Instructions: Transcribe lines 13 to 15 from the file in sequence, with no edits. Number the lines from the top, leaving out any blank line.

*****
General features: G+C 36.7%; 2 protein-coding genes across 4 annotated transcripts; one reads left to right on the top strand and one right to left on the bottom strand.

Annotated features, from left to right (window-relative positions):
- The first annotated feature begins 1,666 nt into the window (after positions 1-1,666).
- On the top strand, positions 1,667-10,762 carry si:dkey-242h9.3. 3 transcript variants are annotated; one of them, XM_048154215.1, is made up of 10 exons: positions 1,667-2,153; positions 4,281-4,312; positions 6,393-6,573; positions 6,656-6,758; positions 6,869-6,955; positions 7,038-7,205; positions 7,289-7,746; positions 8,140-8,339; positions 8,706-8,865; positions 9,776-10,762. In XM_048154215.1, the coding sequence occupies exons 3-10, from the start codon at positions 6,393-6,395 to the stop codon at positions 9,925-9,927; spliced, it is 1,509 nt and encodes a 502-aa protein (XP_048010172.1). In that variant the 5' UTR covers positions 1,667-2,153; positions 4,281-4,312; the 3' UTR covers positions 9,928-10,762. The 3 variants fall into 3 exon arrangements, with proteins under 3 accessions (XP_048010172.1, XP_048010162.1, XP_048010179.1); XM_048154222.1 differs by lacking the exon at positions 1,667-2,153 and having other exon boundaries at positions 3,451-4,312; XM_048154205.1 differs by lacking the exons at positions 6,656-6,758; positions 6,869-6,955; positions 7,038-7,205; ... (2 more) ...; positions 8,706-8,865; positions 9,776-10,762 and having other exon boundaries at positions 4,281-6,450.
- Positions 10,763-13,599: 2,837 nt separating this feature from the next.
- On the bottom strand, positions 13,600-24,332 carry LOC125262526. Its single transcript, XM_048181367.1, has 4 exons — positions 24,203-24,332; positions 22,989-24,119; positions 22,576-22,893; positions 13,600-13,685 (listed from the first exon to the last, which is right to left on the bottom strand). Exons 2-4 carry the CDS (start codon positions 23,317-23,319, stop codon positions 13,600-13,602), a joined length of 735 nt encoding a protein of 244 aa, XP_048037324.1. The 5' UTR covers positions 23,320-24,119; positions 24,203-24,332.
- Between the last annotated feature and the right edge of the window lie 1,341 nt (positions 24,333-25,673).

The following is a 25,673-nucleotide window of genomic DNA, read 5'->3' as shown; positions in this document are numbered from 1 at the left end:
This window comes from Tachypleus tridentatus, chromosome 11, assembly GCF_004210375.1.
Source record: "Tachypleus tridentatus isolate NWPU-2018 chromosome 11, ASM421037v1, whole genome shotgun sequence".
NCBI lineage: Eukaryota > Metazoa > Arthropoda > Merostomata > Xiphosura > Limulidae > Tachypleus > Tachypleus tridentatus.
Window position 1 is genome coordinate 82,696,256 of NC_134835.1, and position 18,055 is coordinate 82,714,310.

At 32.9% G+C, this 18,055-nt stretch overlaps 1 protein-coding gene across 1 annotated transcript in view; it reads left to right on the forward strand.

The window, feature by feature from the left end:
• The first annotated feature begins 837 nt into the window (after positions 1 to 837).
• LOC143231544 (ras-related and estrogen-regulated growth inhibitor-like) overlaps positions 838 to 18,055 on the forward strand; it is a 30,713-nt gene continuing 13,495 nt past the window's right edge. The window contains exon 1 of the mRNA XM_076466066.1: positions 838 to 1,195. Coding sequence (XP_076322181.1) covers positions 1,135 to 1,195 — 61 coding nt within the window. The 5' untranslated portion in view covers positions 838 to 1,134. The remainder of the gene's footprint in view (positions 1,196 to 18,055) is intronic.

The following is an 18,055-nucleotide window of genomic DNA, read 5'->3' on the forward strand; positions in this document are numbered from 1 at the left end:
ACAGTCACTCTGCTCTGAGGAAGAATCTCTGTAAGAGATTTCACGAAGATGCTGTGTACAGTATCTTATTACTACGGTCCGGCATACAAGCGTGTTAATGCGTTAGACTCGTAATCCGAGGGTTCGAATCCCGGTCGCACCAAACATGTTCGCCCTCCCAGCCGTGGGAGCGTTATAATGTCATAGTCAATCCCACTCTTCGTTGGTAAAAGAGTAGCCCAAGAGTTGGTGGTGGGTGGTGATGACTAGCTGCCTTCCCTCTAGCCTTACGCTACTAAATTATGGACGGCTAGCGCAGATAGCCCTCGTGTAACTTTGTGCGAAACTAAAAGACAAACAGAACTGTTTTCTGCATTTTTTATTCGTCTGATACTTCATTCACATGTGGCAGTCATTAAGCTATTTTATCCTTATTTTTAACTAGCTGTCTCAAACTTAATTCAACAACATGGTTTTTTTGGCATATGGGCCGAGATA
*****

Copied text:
At 32.9% G+C, this 18,055-nt stretch overlaps 1 protein-coding gene across 1 annotated transcript in view; it reads left to right on the forward strand.

The window, feature by feature from the left end:
• The first annotated feature begins 837 nt into the window (after positions 1 to 837).